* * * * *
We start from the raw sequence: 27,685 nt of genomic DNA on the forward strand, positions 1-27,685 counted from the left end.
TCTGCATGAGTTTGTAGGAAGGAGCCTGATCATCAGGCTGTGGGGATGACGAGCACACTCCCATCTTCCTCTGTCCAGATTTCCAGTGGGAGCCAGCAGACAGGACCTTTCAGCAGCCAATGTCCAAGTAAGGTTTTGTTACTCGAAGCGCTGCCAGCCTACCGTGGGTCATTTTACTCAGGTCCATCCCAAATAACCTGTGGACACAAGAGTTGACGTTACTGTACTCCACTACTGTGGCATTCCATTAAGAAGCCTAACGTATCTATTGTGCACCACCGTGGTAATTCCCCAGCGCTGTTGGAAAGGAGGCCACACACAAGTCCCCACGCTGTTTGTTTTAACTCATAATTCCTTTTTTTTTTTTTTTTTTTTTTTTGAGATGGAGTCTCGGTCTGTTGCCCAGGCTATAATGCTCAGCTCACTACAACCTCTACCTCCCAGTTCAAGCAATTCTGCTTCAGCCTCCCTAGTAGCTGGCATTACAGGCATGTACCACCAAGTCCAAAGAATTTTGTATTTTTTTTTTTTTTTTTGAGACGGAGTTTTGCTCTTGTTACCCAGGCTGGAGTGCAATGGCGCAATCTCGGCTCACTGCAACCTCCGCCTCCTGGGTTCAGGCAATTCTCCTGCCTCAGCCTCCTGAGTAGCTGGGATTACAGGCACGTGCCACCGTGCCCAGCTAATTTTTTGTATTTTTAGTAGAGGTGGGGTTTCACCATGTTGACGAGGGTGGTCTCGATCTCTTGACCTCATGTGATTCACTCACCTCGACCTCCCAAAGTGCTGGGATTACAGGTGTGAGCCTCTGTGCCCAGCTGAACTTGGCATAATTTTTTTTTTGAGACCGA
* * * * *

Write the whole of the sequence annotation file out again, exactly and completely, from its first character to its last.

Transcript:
We start from the raw sequence: 27,685 nt of genomic DNA on the forward strand, positions 1-27,685 counted from the left end.
TCTGCATGAGTTTGTAGGAAGGAGCCTGATCATCAGGCTGTGGGGATGACGAGCACACTCCCATCTTCCTCTGTCCAGATTTCCAGTGGGAGCCAGCAGACAGGACCTTTCAGCAGCCAATGTCCAAGTAAGGTTTTGTTACTCGAAGCGCTGCCAGCCTACCGTGGGTCATTTTACTCAGGTCCATCCCAAATAACCTGTGGACACAAGAGTTGACGTTACTGTACTCCACTACTGTGGCATTCCATTAAGAAGCCTAACGTATCTATTGTGCACCACCGTGGTAATTCCCCAGCGCTGTTGGAAAGGAGGCCACACACAAGTCCCCACGCTGTTTGTTTTAACTCATAATTCCTTTTTTTTTTTTTTTTTTTTTTTTGAGATGGAGTCTCGGTCTGTTGCCCAGGCTATAATGCTCAGCTCACTACAACCTCTACCTCCCAGTTCAAGCAATTCTGCTTCAGCCTCCCTAGTAGCTGGCATTACAGGCATGTACCACCAAGTCCAAAGAATTTTGTATTTTTTTTTTTTTTTTTGAGACGGAGTTTTGCTCTTGTTACCCAGGCTGGAGTGCAATGGCGCAATCTCGGCTCACTGCAACCTCCGCCTCCTGGGTTCAGGCAATTCTCCTGCCTCAGCCTCCTGAGTAGCTGGGATTACAGGCACGTGCCACCGTGCCCAGCTAATTTTTTGTATTTTTAGTAGAGGTGGGGTTTCACCATGTTGACGAGGGTGGTCTCGATCTCTTGACCTCATGTGATTCACTCACCTCGACCTCCCAAAGTGCTGGGATTACAGGTGTGAGCCTCTGTGCCCAGCTGAACTTGGCATAATTTTTTTTTTGAGACCGA